The “Purposes of National Sojourners” affirm our responsibilities to our Brothers, our Fraternity and our Nation. In the absence of local Blue Lodges, Sojourner chapters have in effect, replaced the military Lodges of the 18th, 19th and early 20th centuries. Sojourner actions, similar to those in the Philippines, have been directly responsible for chartering numerous Blue Lodges and other Masonic bodies worldwide.
Whenever regular Masonic Lodges are present, active duty Sojourners routinely affiliate and energetically participate. Sojourners traditionally sponsor the majority of military personnel petitioning for Masonic membership and stimulate our military Brothers, past and present, to reestablish and strengthen their Masonic ties.
Sojourner efforts are directed toward Americanism and Masonic activities. Patriotic activities include speeches, flag ceremonies, presentations and other actions intended to promote national security and true love of country, with special emphasis on youth. Our service to the Craft through our Bridge of Light Program strengthens Masonry by involving Sojourners in all Masonic activities, especially in the Blue Lodges.
National Sojourners, Inc., has an unequaled military Masonic history. Born of the requirements of wartime, the Order has been nurtured by the desire of displaced military Masons to seek each others company, counsel and aid.
Early in 1900, after the North Dakota Regiment departed the Philippines with its Field Lodge dispensation, a group of Masons organized an informal club named “Sojourners.” In 1901, these Sojourners provided the impetus, funds and paraphernalia to charter Manila Lodge under the Grand Lodge of California. One of the original Sojourners, Surgeon Captain Harry Eugene Stafford, 33˚, Chartering Master of Manila Lodge, in 1913 became the first Grand Master of the newly created Grand Lodge of the Philippine Islands.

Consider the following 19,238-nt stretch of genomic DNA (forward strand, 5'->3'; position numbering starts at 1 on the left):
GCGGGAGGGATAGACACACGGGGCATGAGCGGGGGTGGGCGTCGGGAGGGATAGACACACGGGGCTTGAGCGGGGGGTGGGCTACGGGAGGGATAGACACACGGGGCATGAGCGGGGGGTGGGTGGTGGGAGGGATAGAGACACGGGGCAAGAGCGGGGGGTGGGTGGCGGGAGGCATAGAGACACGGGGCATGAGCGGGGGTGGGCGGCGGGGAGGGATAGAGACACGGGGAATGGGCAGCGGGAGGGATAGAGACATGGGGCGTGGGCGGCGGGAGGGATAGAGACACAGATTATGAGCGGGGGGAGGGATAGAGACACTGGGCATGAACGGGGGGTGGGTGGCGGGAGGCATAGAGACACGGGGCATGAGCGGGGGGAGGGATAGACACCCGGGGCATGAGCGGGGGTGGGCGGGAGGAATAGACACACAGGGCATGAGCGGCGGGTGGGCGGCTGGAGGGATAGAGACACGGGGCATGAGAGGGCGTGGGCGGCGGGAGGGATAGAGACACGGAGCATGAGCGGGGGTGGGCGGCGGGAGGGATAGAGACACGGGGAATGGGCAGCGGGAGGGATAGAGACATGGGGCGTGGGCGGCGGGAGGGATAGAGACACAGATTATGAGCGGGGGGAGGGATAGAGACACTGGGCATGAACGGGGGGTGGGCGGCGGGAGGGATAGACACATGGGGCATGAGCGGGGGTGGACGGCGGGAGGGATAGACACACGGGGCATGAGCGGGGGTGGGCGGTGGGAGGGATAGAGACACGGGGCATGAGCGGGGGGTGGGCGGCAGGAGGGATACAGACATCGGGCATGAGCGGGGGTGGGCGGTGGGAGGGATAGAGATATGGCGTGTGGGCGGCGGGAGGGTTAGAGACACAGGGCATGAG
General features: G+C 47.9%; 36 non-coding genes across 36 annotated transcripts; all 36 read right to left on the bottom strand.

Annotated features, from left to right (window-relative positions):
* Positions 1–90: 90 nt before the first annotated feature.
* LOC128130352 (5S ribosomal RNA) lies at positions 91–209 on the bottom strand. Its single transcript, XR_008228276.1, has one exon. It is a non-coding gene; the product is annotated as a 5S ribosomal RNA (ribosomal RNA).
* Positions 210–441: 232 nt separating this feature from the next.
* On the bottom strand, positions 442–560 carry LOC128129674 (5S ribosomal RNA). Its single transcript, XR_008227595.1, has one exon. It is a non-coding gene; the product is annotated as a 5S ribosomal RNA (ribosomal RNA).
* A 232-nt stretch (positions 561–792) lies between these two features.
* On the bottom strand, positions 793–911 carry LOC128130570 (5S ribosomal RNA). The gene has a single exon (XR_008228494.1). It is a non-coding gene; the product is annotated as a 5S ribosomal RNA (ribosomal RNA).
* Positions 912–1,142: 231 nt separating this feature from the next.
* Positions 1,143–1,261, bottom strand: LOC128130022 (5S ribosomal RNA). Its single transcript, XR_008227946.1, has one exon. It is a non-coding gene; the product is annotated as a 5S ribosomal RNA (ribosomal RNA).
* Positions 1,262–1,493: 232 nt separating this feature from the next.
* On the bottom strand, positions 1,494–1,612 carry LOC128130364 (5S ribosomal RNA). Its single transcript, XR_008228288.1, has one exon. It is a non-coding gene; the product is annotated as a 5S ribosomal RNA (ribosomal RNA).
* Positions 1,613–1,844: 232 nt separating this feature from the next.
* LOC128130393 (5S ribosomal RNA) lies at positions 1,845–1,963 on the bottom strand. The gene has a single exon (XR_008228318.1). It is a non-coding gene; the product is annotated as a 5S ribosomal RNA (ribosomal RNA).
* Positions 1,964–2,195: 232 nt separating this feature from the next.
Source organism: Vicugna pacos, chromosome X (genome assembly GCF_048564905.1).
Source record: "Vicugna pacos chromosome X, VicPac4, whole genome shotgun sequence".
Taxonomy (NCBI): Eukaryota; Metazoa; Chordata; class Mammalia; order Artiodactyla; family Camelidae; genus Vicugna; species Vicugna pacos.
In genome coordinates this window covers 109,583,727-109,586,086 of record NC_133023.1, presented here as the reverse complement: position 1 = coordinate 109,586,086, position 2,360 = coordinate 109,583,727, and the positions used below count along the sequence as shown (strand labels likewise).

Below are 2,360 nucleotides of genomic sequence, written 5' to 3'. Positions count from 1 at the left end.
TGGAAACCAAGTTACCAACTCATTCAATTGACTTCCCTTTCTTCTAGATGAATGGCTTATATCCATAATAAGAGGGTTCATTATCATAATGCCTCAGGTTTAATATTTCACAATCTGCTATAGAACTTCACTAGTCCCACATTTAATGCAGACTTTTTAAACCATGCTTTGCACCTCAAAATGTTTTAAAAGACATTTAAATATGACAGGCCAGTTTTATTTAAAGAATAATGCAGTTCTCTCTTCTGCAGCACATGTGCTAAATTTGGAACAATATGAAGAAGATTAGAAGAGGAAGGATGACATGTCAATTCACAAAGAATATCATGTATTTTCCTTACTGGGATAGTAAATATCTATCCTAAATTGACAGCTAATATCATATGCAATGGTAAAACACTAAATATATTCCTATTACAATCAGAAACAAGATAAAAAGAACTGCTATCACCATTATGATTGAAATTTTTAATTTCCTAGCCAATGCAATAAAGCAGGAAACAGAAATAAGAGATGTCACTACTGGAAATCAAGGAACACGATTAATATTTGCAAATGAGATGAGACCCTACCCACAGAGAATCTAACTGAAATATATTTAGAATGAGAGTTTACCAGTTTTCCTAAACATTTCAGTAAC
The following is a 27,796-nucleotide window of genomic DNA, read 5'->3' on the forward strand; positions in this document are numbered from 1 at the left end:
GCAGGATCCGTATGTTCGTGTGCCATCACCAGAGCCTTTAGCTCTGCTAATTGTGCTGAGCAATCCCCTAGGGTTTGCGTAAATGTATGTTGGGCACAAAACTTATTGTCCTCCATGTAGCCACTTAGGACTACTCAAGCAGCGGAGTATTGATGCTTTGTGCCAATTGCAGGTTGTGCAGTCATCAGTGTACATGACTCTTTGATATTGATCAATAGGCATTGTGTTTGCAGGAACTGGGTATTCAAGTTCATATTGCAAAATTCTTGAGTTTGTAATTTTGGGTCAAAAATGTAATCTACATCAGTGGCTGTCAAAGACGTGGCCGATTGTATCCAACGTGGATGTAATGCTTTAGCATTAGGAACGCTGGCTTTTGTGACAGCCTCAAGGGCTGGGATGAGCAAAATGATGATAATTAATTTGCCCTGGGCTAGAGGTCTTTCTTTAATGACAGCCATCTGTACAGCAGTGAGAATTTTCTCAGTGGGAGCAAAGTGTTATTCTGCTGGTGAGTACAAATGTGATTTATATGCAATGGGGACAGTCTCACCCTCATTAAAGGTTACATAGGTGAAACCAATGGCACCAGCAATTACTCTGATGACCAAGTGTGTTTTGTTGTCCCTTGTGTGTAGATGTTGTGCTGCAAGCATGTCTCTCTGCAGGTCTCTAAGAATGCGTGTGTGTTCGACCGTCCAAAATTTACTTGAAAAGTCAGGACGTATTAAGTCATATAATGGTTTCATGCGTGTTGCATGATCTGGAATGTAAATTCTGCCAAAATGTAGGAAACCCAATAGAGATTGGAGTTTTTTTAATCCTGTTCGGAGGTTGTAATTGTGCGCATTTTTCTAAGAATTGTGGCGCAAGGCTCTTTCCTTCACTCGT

The Philippine “Sojourners Club” resurfaced in 1907, open to Masons who were not members of local Lodges; within a year it had nearly 200 members from every state and territory and eight foreign countries. Most of the Philippine Sojourners eventually became scattered throughout the United States. A group of these Masonic Military Officers Sojourning in Chicago in 1917 formally organized the “Chicago Sojourners Club.”
Additional clubs were quickly formed at Army posts and Naval bases under the name “National Sojourners Club.” In 1927, the word “Club” was dropped and we became “National Sojourners, Incorporated” in 1931.
History to Remember